After completing an RF site survey, you’ll have a good idea of the number and location of access points (APs) to provide adequate coverage and performance for users. Before installing the access points, however, be sure to determine what RF channels you plan to use. This will ensure that users will be able to roam throughout the facility and have the performance that they need.
802.11b/g RF channel basics
Direct communication between an 802.11 client radio and an access point occurs over a common channel frequency. You set the channel in the access point, and the radio card automatically tunes its transceiver to the frequency of the access point having the strongest signal. The radio card then continues with association and communications with the chosen AP.
To support roaming, the client radio periodically scans all access points and reassociates with the access point having the strongest signal (if the current access point signal amplitude is below a specific threshold). As a design rule, access points within range of each other should be set to channel frequencies with minimal signal overlap. Otherwise, you’ll find that roaming doesn’t work well, and performance will degrade because of interference between APs.
The 802.11b/g standards define a total of 14 frequency channels within the 2.4 GHz band. The FCC allows channels 1 through 11 within the U.S.; whereas, most of Europe can use channels 1 through 13. In Japan, all 14 channels are available. The total 2.4 GHz spectrum width is roughly 90 MHz.
An important concept to note regarding channel assignments is that the channel actually represents the center frequency that the transceiver within the client radio and access point uses (e.g., 2.412 GHz for channel 1 and 2.417 GHz for channel 2). There is only 5 MHz separation between the center frequencies, and an 802.11b signal occupies approximately 30 MHz of the frequency spectrum. The signal falls within about 15 MHz on each side of the center frequency. Consequently, an 802.11b/g signal overlaps with several adjacent channel frequencies. This leaves you with only three channels (channels 1, 6, and 11 for the U.S.) available for use without causing interference between access points (see figure below).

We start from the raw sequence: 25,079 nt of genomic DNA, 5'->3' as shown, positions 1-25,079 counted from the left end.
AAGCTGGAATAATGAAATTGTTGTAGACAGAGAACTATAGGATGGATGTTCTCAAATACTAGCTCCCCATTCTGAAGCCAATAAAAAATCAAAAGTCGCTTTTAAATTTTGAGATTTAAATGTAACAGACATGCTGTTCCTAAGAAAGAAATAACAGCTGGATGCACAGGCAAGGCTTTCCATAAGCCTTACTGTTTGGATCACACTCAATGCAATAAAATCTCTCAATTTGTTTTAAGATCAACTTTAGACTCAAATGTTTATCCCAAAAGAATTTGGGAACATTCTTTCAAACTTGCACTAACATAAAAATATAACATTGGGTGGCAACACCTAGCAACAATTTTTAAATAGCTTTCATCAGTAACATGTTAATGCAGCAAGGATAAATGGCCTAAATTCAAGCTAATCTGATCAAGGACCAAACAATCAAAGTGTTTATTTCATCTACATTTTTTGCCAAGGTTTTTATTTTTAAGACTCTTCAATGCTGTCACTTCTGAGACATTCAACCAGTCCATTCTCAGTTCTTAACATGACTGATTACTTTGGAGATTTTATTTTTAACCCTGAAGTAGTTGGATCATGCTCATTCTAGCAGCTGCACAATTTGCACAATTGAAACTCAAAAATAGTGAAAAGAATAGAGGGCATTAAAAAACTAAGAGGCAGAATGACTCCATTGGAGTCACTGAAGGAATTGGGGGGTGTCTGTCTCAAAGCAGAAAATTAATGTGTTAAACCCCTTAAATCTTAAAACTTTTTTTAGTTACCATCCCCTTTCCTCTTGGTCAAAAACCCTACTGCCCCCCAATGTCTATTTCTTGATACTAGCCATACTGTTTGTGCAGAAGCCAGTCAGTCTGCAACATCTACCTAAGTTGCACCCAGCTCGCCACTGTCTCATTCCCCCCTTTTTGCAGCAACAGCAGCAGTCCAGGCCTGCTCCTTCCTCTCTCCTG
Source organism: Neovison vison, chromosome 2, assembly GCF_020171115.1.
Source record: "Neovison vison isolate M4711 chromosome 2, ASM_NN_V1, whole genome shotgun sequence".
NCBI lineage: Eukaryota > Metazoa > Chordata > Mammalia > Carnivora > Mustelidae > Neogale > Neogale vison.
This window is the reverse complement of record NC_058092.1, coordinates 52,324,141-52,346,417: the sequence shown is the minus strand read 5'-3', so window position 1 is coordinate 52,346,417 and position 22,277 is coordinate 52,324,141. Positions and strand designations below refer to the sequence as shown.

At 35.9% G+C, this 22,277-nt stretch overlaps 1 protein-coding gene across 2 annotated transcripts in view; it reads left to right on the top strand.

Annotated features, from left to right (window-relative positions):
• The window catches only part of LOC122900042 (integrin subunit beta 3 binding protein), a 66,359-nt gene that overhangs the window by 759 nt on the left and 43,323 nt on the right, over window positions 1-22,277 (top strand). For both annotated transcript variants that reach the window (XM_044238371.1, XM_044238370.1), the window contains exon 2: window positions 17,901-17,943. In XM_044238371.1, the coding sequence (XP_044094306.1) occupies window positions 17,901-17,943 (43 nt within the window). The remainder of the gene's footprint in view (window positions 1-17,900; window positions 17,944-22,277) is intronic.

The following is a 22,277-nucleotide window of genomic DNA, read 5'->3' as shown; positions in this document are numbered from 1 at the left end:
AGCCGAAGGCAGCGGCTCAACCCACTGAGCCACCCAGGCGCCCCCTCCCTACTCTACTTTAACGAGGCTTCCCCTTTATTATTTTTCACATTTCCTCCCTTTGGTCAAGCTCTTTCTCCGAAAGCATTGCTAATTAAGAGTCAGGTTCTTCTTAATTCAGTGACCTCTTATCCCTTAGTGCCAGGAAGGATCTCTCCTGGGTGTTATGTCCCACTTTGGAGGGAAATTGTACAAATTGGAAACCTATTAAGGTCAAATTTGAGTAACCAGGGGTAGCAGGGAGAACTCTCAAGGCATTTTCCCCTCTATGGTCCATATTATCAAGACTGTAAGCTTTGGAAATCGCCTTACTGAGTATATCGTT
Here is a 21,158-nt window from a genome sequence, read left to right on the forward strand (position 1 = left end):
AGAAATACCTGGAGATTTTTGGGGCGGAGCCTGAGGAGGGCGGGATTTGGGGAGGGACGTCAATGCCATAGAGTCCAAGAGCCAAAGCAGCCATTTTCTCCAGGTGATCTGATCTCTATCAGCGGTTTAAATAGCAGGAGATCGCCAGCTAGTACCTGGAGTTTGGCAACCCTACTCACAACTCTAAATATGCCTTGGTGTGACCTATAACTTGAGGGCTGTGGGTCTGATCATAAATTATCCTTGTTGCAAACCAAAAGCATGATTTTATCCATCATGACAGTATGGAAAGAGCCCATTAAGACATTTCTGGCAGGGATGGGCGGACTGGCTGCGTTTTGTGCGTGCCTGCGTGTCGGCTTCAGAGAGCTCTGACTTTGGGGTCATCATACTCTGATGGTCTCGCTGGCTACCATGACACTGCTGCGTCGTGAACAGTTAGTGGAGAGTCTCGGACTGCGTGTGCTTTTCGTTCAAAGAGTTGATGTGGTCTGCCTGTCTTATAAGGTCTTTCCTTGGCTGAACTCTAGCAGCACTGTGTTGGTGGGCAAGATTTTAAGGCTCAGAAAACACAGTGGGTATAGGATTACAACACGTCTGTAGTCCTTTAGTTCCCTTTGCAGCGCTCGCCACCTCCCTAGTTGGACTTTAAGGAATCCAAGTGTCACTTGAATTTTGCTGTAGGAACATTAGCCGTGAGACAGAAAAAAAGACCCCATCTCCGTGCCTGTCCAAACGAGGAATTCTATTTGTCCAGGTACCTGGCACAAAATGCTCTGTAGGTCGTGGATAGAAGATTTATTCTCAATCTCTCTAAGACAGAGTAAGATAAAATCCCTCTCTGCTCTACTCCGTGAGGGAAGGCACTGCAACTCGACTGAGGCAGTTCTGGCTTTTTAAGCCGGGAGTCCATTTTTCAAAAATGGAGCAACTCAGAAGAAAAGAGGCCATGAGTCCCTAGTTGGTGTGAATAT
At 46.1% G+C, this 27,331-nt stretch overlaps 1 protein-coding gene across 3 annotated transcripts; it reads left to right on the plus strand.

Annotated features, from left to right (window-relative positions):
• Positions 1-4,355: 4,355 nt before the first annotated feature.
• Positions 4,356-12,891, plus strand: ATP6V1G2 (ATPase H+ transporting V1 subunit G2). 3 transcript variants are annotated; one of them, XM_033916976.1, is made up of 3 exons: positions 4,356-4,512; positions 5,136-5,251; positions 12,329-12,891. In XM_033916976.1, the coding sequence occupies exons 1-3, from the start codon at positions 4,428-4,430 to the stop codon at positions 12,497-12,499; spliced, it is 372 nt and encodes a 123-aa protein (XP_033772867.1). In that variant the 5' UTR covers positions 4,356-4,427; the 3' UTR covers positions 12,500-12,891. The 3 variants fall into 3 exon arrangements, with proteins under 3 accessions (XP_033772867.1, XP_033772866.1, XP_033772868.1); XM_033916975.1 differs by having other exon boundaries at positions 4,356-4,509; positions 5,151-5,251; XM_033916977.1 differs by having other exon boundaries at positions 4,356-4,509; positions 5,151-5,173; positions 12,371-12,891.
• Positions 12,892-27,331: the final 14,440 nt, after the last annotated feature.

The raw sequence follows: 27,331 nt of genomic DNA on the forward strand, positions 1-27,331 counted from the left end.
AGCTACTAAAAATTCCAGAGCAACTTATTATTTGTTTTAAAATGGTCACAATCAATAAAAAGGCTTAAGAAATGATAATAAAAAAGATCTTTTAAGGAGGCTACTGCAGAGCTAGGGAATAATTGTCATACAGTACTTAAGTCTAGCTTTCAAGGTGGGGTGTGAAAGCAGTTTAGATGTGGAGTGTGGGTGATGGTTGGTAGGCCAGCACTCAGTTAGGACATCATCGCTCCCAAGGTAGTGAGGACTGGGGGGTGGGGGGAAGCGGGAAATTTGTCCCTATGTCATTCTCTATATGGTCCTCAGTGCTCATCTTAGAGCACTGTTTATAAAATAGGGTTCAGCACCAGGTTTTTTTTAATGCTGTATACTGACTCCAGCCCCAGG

Jim Geier is an independent consultant and author with 30 years experience planning, designing, analyzing and implementing communications systems, wireless networks, and mobile devices. Jim is the author of over a dozen books on mobile and wireless topics, such as including Designing and Deploying 802.11ac Wireless Networks (Cisco Press), Implementing 802.1X Security Solutions (Wiley), Wireless Networking Handbook (New Riders) and Network Re-engineering (McGraw-Hill). He has been an active participant within IEEE standards organizations, such as the IEEE 802.11 Working Group, and the Wi-Fi Alliance. He has served as Chairman of the IEEE Computer Society, Dayton Section, and various conferences. He has served as a testifying expert for patent litigation cases focusing on technologies dealing with Wi-Fi, Bluetooth, mobile devices, cellular systems, wireless network protocols, network security mechanisms, location systems, and application data management protocols. Jim’s education includes bachelor’s and master’s degrees in electrical engineering, with emphasis in mobile devices / systems and wireless communications.